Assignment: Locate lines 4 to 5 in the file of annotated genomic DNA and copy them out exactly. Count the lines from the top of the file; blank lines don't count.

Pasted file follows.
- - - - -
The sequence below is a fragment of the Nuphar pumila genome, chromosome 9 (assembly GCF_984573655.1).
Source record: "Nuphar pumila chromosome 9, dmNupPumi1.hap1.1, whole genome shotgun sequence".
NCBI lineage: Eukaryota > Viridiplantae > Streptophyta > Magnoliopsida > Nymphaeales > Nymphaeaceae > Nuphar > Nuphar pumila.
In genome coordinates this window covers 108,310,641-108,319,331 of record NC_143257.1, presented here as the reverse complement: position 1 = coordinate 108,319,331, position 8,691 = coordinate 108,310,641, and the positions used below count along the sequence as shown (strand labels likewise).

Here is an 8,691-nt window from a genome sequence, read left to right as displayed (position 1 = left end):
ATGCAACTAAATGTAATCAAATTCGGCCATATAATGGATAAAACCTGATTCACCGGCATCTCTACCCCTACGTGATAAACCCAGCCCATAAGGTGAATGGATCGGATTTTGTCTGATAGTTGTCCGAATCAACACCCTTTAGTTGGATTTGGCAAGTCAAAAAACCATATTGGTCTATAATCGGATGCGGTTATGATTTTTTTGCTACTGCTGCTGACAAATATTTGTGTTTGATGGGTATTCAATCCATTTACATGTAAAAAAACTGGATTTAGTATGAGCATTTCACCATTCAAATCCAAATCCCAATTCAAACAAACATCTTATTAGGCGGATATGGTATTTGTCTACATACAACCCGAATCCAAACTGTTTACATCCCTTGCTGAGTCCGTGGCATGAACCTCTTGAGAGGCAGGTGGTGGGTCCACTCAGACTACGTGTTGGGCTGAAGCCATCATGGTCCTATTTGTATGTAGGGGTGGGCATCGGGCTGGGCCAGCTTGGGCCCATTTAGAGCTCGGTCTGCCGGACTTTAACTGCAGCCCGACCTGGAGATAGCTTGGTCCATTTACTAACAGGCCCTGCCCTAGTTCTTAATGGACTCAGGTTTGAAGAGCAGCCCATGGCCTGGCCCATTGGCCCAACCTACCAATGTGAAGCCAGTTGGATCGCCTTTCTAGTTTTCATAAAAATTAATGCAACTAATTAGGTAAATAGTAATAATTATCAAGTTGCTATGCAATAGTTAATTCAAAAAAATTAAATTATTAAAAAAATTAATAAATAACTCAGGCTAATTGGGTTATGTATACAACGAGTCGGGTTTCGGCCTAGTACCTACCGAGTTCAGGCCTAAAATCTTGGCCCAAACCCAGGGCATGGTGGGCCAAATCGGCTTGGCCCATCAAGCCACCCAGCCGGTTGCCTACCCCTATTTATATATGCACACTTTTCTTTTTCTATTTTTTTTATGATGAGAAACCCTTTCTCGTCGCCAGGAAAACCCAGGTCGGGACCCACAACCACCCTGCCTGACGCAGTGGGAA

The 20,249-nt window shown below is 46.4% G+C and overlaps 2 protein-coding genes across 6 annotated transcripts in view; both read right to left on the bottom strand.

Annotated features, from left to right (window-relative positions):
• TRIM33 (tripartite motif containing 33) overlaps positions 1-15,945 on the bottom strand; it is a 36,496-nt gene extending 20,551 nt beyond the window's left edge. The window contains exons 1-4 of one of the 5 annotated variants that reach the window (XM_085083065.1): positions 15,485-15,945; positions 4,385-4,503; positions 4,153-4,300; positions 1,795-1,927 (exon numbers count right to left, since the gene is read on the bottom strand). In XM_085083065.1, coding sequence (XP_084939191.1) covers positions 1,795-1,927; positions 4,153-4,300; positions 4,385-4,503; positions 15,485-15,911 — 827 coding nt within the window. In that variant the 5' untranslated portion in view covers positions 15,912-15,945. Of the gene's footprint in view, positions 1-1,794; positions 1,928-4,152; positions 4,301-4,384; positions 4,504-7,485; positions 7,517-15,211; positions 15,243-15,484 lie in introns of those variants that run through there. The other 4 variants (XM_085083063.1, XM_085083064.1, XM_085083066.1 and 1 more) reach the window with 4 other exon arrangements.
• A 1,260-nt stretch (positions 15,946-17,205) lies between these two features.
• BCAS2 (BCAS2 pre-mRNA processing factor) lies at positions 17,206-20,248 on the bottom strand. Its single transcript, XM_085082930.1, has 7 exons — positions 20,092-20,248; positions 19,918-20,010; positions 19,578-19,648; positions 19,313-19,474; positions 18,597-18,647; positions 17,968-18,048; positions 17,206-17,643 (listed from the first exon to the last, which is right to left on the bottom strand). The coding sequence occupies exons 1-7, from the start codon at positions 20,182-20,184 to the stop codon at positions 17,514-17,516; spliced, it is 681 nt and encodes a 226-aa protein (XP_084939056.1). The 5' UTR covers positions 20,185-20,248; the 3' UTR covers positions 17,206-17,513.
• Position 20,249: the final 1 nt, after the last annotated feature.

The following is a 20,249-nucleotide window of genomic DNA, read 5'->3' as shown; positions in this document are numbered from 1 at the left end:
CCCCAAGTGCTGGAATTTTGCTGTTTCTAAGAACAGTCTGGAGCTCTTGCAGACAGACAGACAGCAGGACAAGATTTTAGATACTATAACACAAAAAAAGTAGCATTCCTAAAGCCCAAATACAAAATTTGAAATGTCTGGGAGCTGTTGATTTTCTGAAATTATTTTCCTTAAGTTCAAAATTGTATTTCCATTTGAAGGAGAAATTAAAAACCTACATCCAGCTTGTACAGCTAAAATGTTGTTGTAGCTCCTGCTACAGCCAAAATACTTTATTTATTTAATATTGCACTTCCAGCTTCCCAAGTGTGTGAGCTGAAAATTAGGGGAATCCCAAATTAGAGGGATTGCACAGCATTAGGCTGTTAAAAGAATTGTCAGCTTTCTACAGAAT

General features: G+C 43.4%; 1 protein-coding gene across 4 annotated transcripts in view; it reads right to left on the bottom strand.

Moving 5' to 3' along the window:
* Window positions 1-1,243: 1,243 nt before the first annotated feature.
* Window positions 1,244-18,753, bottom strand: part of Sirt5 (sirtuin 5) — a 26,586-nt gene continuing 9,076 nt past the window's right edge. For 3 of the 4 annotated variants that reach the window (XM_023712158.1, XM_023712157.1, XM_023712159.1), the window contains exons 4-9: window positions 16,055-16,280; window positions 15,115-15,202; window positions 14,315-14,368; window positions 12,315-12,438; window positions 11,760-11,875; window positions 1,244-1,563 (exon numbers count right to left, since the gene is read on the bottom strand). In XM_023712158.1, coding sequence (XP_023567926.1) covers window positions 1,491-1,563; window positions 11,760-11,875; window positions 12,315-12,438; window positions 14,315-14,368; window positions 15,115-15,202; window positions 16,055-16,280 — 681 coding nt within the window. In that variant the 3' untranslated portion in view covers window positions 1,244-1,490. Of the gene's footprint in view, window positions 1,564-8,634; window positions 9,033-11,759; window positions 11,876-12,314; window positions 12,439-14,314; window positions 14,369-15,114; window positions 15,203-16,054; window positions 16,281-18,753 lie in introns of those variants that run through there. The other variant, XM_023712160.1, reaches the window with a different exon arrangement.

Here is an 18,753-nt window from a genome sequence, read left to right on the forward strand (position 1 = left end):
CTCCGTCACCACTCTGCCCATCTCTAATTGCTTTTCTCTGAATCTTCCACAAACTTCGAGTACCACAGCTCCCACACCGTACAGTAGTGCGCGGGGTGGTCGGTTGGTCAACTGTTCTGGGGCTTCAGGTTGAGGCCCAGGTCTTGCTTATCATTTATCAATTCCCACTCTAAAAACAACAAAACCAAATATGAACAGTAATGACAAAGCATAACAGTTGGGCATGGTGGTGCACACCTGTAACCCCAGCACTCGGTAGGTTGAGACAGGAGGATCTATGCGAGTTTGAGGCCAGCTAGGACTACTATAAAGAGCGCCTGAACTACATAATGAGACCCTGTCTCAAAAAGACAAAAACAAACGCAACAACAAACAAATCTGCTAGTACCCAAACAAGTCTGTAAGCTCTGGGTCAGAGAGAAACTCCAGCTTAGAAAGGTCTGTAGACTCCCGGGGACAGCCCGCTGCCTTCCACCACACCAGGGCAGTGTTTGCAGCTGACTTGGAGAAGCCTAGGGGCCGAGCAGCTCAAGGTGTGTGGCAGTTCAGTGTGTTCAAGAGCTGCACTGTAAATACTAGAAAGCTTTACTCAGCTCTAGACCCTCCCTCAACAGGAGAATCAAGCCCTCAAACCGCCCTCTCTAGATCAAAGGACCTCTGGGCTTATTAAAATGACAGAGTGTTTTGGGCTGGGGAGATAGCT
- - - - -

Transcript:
In genome coordinates this window covers 108,310,641-108,319,331 of record NC_143257.1, presented here as the reverse complement: position 1 = coordinate 108,319,331, position 8,691 = coordinate 108,310,641, and the positions used below count along the sequence as shown (strand labels likewise).

Here is an 8,691-nt window from a genome sequence, read left to right as displayed (position 1 = left end):